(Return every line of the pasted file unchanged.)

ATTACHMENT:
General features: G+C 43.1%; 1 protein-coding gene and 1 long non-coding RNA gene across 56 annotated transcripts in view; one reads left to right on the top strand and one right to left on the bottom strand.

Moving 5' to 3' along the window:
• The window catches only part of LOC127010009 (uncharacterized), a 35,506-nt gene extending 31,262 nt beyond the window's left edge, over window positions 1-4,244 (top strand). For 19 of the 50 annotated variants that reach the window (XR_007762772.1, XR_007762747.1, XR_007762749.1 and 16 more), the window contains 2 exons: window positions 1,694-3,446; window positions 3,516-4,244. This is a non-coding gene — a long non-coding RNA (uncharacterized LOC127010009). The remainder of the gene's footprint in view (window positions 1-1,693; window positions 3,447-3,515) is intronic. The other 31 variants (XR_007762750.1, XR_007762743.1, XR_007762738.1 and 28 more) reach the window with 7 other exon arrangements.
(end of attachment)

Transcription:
General features: G+C 43.1%; 1 protein-coding gene and 1 long non-coding RNA gene across 56 annotated transcripts in view; one reads left to right on the top strand and one right to left on the bottom strand.

Moving 5' to 3' along the window:
• The window catches only part of LOC127010009 (uncharacterized), a 35,506-nt gene extending 31,262 nt beyond the window's left edge, over window positions 1-4,244 (top strand). For 19 of the 50 annotated variants that reach the window (XR_007762772.1, XR_007762747.1, XR_007762749.1 and 16 more), the window contains 2 exons: window positions 1,694-3,446; window positions 3,516-4,244. This is a non-coding gene — a long non-coding RNA (uncharacterized LOC127010009). The remainder of the gene's footprint in view (window positions 1-1,693; window positions 3,447-3,515) is intronic. The other 31 variants (XR_007762750.1, XR_007762743.1, XR_007762738.1 and 28 more) reach the window with 7 other exon arrangements.